How to sell a product avoiding the 7 most common mistakes - Upnify
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how to sell a product

How to sell a product avoiding the 7 most common mistakes

Upnify Editorial  Team Por Upnify Editorial Team

Sales | 31 de enero, 2023

During crisis times it is very common to try to accelerate our sales process without considering if it is the right one, which leads us to make mistakes.


Trying to sell for the sake of selling will result in mistakes that will aggravate the sales crisis and the loss of potential customers.

Learn how to sell a product effectively and professionally at any time.


Avoid these 7 mistakes when you sell your product:


1. You don't prospect the right target group.

When sales are slowing down, you can't resist the temptation to try to sell your products to anyone who will listen to you. After all, talking to someone - anyone - is more productive than sitting at your desk and waiting for a potential customer to call you. Right?

Maybe not.


Be selective in whom you prospect. Use your current customer base to find the characteristics of your best customers.

With that information, you should develop a profile for your "ideal" prospect. Then look for prospects who have a similar profile. You will find fewer people but you will probably close more sales.


2. You are not selective enough about the prospects you visit.

Showing interest in your product or service is not a strong enough reason to set up an appointment with a prospect.

Finding out why the prospect was interested and what made them interested is part of how to sell your product.  

If the prospect's "interest" is not based on identified needs or desire for your product or service - either now or in the immediate future - there is no compelling reason to visit the prospect. The purpose of setting up an appointment is to begin the sales process... not to make friends or have a pleasant conversation.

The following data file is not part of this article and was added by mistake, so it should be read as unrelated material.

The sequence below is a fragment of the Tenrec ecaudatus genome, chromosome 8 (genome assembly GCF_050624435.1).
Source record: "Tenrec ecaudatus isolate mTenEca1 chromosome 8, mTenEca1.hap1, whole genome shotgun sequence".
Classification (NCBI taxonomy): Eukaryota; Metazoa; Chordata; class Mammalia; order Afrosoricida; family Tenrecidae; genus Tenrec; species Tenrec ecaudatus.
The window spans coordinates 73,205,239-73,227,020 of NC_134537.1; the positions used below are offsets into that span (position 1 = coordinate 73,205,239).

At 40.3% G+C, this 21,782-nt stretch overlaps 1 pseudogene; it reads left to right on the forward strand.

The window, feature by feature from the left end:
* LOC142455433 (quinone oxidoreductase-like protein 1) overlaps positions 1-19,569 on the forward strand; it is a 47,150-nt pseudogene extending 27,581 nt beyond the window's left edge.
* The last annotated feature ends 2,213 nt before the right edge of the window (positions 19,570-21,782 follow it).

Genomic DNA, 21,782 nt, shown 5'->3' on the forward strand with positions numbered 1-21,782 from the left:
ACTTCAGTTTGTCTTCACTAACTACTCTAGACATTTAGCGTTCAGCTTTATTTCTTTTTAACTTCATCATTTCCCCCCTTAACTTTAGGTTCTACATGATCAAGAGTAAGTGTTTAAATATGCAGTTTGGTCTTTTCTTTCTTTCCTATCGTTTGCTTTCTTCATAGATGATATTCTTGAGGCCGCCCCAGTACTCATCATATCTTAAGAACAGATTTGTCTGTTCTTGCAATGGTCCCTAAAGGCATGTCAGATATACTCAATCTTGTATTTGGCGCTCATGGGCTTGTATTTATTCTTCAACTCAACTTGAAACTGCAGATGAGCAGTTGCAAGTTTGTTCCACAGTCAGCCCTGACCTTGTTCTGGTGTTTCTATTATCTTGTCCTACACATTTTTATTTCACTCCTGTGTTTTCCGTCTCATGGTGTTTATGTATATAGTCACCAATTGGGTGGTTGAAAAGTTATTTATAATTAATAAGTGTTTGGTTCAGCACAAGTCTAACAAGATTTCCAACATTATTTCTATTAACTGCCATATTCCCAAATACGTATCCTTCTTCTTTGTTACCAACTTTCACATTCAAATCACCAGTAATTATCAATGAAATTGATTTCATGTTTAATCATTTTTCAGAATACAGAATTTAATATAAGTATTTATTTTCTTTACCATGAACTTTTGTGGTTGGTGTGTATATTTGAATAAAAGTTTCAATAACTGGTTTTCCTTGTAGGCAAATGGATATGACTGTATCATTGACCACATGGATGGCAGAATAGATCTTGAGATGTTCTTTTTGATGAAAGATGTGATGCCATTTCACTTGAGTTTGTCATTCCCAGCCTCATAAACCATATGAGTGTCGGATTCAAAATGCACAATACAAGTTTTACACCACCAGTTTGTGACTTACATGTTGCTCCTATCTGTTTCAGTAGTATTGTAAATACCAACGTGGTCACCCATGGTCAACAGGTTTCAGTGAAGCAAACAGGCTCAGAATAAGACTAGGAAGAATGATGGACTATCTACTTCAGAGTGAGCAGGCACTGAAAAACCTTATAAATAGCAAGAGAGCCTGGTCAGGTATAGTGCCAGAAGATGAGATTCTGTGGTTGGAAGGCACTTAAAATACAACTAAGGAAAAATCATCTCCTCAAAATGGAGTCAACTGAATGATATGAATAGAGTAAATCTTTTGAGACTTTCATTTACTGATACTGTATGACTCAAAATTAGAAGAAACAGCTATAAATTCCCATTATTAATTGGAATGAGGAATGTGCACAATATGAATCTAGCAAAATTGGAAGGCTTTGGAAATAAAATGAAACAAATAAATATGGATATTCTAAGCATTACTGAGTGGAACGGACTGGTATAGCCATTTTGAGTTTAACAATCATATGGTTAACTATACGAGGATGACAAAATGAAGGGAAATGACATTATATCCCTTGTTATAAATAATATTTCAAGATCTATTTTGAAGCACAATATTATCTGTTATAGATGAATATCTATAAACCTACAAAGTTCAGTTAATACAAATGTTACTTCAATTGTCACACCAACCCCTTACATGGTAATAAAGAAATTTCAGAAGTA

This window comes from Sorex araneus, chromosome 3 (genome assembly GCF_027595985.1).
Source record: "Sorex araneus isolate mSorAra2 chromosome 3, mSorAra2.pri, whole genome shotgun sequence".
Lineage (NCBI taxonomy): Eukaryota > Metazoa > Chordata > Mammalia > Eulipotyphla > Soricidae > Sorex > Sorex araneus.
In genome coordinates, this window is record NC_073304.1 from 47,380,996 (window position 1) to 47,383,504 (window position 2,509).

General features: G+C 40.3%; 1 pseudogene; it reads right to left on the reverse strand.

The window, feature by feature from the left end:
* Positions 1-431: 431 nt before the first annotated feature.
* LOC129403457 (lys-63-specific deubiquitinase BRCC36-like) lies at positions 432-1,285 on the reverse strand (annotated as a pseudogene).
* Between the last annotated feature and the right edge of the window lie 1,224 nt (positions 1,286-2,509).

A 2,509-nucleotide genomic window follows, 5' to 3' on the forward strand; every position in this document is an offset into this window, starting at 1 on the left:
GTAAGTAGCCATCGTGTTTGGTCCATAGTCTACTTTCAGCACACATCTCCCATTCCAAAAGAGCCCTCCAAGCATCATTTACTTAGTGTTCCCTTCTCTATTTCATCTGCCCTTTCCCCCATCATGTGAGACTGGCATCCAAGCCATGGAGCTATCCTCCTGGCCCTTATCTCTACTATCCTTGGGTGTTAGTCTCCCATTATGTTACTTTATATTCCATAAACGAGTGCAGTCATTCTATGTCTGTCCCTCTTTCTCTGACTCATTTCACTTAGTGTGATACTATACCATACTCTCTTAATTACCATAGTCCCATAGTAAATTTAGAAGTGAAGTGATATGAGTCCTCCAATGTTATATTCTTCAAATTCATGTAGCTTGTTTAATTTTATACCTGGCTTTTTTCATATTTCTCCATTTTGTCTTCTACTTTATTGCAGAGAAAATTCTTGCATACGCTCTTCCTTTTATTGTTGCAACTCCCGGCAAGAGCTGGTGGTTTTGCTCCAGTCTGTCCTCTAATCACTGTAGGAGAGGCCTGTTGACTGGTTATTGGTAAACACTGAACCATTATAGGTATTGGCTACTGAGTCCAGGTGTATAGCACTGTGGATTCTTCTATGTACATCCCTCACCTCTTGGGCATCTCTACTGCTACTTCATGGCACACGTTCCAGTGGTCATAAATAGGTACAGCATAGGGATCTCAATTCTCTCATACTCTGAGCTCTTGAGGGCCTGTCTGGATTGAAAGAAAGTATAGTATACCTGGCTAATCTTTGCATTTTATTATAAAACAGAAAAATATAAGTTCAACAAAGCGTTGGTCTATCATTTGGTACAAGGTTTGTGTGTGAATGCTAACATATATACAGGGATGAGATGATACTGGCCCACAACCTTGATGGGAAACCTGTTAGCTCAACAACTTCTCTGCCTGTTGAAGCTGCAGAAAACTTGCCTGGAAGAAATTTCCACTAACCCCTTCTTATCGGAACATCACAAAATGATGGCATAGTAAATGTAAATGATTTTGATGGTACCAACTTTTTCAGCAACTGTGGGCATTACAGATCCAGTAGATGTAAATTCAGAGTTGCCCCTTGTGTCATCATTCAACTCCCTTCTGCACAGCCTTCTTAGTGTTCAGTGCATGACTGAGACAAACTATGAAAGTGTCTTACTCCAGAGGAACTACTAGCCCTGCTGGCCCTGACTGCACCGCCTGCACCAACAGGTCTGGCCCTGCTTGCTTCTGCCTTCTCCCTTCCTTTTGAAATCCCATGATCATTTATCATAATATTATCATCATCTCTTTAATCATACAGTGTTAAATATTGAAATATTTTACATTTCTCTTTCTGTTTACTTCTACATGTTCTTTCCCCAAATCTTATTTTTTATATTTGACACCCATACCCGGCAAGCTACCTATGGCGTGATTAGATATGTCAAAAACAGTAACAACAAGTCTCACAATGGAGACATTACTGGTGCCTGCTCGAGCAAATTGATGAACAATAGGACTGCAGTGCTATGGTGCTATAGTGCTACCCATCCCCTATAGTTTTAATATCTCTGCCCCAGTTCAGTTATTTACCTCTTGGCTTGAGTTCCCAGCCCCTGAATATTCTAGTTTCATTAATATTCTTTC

3. You don't take control of the conversation with prospects.

It is not enough that prospects have recognized the need or desire for your product or service. They need to be willing to talk about why they need or want your product or service.

To prevent the conversation from veering off in any direction, you need to make it clear at the time of the appointment that the main objective of the appointment is to determine whether your product or service is appropriate to meet the prospect's needs and that the focus of the conversation will be to explore and understand those needs.


4. You don't prepare for appointments properly

Many times, salespeople set appointments... but forget about them until the day before the appointment. For them, preparation consists of nothing more than just reviewing the notes that came out of the phone call when the call was made... and maybe looking at the prospect's website, advertising, or marketing materials.

Can you answer the following four questions about your next appointment with a prospect?

  1. What are the first three questions you will ask after you say "Hello"?
  2. What questions will you ask to build trust and get to know the prospect?
  3. What questions will you ask to explore the prospect's needs and to find out the events that happened to bring those needs to light?
  4. What commitment(s) will you ask the prospect to commit to if there is a match between your product or service and the prospect's needs?